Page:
Avoidance behavior in chronic pain research: a cold case revisited

Stéphanie Volders, Yannick Boddez, Steven De Peuter, Ann Meulders, Johan W S Vlaeyen

Research output: Contribution to journalArticleAcademicpeer-review

44 Citations (Scopus)

Abstract

In chronic musculoskeletal pain, avoidance behavior is a prominent behavioral characteristic that can manifest itself in various ways. It is also considered a crucial component in the development and maintenance of chronic pain-related disability, supposedly fueled by pain-related fear and catastrophic beliefs. Despite the frequent occurrence of avoidance behavior and its potential impact on quality of life, relatively little research has been dedicated to the nature of avoidance in chronic pain and its assessment, leaving its underlying mechanisms poorly understood. In the current paper, we stipulate some of the existing parallels between chronic pain research and more basic fear and anxiety research inspired by modern learning theories. After a brief introduction, we discuss avoidance theories that are likely apt to be applied to chronic pain, including avoidance as a response that can affect fear responding, and the role of avoidant decision making and motivational context. Finally, we will outline how these theories may impact clinical treatment.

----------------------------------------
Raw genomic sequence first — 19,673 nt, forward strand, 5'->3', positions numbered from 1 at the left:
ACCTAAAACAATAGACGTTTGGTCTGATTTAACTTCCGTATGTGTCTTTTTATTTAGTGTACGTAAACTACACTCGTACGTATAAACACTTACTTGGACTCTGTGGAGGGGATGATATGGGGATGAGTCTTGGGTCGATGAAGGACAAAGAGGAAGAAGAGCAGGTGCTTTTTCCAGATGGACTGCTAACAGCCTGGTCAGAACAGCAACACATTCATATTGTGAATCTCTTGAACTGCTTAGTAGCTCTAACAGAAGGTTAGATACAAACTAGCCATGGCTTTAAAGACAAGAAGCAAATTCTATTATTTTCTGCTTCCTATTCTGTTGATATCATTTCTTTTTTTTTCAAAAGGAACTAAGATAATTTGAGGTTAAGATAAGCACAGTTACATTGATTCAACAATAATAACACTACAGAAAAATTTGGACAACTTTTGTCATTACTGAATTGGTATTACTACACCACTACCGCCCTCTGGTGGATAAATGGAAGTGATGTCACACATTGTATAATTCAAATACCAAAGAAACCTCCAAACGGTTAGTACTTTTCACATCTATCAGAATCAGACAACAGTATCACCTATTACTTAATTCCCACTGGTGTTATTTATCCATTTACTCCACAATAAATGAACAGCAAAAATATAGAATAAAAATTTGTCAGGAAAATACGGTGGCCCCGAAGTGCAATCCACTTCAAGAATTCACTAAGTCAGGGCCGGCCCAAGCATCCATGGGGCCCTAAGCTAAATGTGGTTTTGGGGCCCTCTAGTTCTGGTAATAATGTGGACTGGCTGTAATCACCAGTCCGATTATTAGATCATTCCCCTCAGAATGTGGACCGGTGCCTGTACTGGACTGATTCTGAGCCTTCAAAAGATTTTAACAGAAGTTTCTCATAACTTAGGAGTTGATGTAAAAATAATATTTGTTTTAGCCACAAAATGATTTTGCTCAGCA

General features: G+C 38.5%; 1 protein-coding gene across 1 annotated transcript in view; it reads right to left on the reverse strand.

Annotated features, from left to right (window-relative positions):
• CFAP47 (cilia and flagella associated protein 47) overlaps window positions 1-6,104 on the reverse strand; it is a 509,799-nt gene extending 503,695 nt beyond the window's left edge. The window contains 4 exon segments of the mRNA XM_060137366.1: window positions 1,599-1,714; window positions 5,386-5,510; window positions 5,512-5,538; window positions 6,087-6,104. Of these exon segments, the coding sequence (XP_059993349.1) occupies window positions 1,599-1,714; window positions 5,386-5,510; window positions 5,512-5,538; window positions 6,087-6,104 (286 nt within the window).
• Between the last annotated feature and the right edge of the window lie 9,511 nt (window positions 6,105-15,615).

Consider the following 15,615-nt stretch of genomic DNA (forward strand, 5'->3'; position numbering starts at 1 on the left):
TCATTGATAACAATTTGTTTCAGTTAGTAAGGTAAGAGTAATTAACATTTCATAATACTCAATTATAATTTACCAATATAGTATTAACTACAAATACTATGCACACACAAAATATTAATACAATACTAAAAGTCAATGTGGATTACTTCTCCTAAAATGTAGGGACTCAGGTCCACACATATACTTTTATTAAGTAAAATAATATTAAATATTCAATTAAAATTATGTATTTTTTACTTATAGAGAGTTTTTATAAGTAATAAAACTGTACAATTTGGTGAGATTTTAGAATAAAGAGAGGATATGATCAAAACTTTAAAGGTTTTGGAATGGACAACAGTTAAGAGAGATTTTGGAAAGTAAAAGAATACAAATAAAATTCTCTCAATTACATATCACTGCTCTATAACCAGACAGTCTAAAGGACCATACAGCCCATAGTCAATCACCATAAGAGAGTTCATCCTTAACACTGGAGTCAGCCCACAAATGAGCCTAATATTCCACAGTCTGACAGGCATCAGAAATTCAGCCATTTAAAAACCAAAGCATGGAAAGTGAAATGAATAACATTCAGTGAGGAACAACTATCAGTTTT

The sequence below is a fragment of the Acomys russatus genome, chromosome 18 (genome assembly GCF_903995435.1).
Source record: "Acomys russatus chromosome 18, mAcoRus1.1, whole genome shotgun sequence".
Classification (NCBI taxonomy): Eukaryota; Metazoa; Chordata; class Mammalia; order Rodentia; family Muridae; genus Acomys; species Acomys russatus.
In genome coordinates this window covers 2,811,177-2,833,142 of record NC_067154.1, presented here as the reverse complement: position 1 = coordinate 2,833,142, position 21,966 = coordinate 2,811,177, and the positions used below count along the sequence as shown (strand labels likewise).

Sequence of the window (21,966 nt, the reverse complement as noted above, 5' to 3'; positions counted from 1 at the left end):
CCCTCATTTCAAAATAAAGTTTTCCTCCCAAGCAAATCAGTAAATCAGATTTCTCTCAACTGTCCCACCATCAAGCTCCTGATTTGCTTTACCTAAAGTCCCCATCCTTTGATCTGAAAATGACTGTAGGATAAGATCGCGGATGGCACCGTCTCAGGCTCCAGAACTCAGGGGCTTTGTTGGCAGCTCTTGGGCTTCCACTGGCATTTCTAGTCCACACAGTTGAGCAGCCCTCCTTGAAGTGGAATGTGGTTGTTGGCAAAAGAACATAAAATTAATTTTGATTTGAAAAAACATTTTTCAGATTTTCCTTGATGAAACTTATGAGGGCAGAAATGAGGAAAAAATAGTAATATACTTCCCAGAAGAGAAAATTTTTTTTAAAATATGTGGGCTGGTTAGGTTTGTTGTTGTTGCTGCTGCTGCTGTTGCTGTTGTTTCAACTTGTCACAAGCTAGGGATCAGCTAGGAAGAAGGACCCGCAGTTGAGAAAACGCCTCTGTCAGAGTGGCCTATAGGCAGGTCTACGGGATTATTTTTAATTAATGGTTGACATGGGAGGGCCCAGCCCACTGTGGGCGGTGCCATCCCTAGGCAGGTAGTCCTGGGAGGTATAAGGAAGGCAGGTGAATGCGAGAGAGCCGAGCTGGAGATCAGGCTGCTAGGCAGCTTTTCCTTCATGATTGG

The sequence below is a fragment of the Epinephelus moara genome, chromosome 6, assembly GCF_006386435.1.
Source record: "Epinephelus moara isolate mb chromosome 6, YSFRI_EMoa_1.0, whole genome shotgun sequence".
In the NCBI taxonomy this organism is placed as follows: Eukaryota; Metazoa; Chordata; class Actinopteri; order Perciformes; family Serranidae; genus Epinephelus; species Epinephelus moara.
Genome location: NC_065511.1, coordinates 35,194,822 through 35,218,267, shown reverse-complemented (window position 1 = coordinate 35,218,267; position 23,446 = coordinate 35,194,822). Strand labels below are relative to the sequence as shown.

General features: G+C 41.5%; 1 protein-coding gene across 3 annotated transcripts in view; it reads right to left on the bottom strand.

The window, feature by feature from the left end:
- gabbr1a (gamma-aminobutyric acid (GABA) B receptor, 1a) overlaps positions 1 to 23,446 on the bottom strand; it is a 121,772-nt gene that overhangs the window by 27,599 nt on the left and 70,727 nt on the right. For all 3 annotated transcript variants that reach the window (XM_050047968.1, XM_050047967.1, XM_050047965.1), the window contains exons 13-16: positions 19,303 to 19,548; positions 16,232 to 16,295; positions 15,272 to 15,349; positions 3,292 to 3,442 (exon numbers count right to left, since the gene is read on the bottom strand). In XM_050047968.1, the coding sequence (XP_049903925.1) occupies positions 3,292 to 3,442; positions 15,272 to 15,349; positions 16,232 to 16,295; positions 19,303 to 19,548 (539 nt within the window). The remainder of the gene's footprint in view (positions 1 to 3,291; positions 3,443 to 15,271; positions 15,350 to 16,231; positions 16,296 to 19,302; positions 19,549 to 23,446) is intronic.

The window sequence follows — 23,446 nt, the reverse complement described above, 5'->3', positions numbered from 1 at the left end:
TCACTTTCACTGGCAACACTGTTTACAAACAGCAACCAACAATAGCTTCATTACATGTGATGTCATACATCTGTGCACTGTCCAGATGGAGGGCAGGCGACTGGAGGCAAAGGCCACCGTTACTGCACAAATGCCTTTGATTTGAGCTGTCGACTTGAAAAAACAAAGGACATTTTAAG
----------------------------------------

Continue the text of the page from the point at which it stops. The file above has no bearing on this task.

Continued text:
Original languageEnglish
Pages (from-to)31-37
Number of pages7
JournalBehaviour Research and Therapy
Volume64
DOIs
Publication statusPublished - Jan-2015
Externally publishedYes

Keywords

  • Anxiety
  • Avoidance Learning
  • Chronic Pain
  • Fear
  • Humans
  • Models, Psychological
  • Musculoskeletal Pain
  • Quality of Life
  • Journal Article
  • Research Support, Non-U.S. Gov't
  • SOCIAL ANXIETY
  • LEARNING APPROACH
  • LOW-BACK-PAIN
  • EXPOSURE IN-VIVO
  • RANDOMIZED CONTROLLED-TRIAL
  • MOVEMENT-RELATED PAIN
  • CHRONIC MUSCULOSKELETAL PAIN
  • SAFETY-SEEKING BEHAVIORS
  • NEGATIVE OCCASION SETTER
  • FEAR-AVOIDANCE

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